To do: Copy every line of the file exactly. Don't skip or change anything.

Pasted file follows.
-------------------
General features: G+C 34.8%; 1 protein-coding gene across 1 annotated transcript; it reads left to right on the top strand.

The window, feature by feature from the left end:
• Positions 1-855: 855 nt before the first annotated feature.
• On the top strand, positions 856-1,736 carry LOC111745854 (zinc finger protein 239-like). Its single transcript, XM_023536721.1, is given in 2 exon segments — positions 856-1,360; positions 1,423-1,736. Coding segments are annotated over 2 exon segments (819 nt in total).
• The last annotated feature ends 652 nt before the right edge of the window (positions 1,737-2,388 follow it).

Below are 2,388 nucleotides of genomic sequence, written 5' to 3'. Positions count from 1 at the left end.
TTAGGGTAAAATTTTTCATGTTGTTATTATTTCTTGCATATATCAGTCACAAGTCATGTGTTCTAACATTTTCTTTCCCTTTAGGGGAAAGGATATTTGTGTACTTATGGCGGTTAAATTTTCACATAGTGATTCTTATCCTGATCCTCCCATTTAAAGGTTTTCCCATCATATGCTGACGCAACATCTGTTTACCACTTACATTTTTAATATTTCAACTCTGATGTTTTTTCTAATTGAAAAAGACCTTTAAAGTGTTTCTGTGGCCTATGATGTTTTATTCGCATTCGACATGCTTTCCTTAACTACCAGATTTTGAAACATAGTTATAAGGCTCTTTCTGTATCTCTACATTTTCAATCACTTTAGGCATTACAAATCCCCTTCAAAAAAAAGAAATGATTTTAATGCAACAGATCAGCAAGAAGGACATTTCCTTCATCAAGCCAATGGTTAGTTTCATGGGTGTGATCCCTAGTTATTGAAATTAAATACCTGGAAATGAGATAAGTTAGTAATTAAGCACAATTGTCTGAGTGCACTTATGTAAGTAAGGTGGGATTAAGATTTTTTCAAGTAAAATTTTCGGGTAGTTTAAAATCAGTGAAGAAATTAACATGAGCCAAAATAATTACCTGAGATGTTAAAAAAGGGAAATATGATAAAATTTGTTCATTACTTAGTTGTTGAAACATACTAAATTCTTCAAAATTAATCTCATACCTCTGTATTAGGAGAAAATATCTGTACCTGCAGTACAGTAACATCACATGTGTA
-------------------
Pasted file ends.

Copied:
General features: G+C 34.8%; 1 protein-coding gene across 1 annotated transcript; it reads left to right on the top strand.

The window, feature by feature from the left end:
• Positions 1-855: 855 nt before the first annotated feature.
• On the top strand, positions 856-1,736 carry LOC111745854 (zinc finger protein 239-like). Its single transcript, XM_023536721.1, is given in 2 exon segments — positions 856-1,360; positions 1,423-1,736. Coding segments are annotated over 2 exon segments (819 nt in total).
• The last annotated feature ends 652 nt before the right edge of the window (positions 1,737-2,388 follow it).

Below are 2,388 nucleotides of genomic sequence, written 5' to 3'. Positions count from 1 at the left end.
TTAGGGTAAAATTTTTCATGTTGTTATTATTTCTTGCATATATCAGTCACAAGTCATGTGTTCTAACATTTTCTTTCCCTTTAGGGGAAAGGATATTTGTGTACTTATGGCGGTTAAATTTTCACATAGTGATTCTTATCCTGATCCTCCCATTTAAAGGTTTTCCCATCATATGCTGACGCAACATCTGTTTACCACTTACATTTTTAATATTTCAACTCTGATGTTTTTTCTAATTGAAAAAGACCTTTAAAGTGTTTCTGTGGCCTATGATGTTTTATTCGCATTCGACATGCTTTCCTTAACTACCAGATTTTGAAACATAGTTATAAGGCTCTTTCTGTATCTCTACATTTTCAATCACTTTAGGCATTACAAATCCCCTTCAAAAAAAAGAAATGATTTTAATGCAACAGATCAGCAAGAAGGACATTTCCTTCATCAAGCCAATGGTTAGTTTCATGGGTGTGATCCCTAGTTATTGAAATTAAATACCTGGAAATGAGATAAGTTAGTAATTAAGCACAATTGTCTGAGTGCACTTATGTAAGTAAGGTGGGATTAAGATTTTTTCAAGTAAAATTTTCGGGTAGTTTAAAATCAGTGAAGAAATTAACATGAGCCAAAATAATTACCTGAGATGTTAAAAAAGGGAAATATGATAAAATTTGTTCATTACTTAGTTGTTGAAACATACTAAATTCTTCAAAATTAATCTCATACCTCTGTATTAGGAGAAAATATCTGTACCTGCAGTACAGTAACATCACATGTGTA